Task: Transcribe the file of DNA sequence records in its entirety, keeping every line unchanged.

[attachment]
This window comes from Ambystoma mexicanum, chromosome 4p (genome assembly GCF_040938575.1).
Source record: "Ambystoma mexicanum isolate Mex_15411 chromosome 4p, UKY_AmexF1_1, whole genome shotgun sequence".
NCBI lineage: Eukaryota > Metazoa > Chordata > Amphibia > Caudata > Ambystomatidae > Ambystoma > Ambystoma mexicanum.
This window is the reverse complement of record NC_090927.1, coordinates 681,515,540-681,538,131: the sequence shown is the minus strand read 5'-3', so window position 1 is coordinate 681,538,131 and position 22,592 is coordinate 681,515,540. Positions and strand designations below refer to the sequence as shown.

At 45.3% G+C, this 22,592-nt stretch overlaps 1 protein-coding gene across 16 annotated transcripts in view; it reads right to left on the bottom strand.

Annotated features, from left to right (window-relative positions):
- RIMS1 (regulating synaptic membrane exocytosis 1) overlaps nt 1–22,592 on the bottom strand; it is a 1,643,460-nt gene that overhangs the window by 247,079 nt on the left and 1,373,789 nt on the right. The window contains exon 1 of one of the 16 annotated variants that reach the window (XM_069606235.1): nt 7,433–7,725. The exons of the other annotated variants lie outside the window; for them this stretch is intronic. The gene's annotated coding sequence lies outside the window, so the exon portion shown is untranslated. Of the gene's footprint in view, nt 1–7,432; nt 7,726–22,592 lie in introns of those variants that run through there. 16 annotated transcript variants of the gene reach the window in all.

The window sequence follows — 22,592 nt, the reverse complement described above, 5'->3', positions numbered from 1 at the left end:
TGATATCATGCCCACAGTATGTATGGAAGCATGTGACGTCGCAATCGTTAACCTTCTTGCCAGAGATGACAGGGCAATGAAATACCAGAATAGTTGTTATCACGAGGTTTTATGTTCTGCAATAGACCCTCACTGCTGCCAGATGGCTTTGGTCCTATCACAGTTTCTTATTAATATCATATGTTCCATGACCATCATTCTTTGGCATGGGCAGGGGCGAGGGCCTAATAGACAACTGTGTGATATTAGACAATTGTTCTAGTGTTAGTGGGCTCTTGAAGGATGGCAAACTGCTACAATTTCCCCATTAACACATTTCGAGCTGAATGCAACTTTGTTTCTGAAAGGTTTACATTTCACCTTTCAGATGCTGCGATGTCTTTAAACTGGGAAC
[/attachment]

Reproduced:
This window comes from Ambystoma mexicanum, chromosome 4p (genome assembly GCF_040938575.1).
Source record: "Ambystoma mexicanum isolate Mex_15411 chromosome 4p, UKY_AmexF1_1, whole genome shotgun sequence".
NCBI lineage: Eukaryota > Metazoa > Chordata > Amphibia > Caudata > Ambystomatidae > Ambystoma > Ambystoma mexicanum.
This window is the reverse complement of record NC_090927.1, coordinates 681,515,540-681,538,131: the sequence shown is the minus strand read 5'-3', so window position 1 is coordinate 681,538,131 and position 22,592 is coordinate 681,515,540. Positions and strand designations below refer to the sequence as shown.

At 45.3% G+C, this 22,592-nt stretch overlaps 1 protein-coding gene across 16 annotated transcripts in view; it reads right to left on the bottom strand.

Annotated features, from left to right (window-relative positions):
- RIMS1 (regulating synaptic membrane exocytosis 1) overlaps nt 1–22,592 on the bottom strand; it is a 1,643,460-nt gene that overhangs the window by 247,079 nt on the left and 1,373,789 nt on the right. The window contains exon 1 of one of the 16 annotated variants that reach the window (XM_069606235.1): nt 7,433–7,725. The exons of the other annotated variants lie outside the window; for them this stretch is intronic. The gene's annotated coding sequence lies outside the window, so the exon portion shown is untranslated. Of the gene's footprint in view, nt 1–7,432; nt 7,726–22,592 lie in introns of those variants that run through there. 16 annotated transcript variants of the gene reach the window in all.

The window sequence follows — 22,592 nt, the reverse complement described above, 5'->3', positions numbered from 1 at the left end:
TGATATCATGCCCACAGTATGTATGGAAGCATGTGACGTCGCAATCGTTAACCTTCTTGCCAGAGATGACAGGGCAATGAAATACCAGAATAGTTGTTATCACGAGGTTTTATGTTCTGCAATAGACCCTCACTGCTGCCAGATGGCTTTGGTCCTATCACAGTTTCTTATTAATATCATATGTTCCATGACCATCATTCTTTGGCATGGGCAGGGGCGAGGGCCTAATAGACAACTGTGTGATATTAGACAATTGTTCTAGTGTTAGTGGGCTCTTGAAGGATGGCAAACTGCTACAATTTCCCCATTAACACATTTCGAGCTGAATGCAACTTTGTTTCTGAAAGGTTTACATTTCACCTTTCAGATGCTGCGATGTCTTTAAACTGGGAAC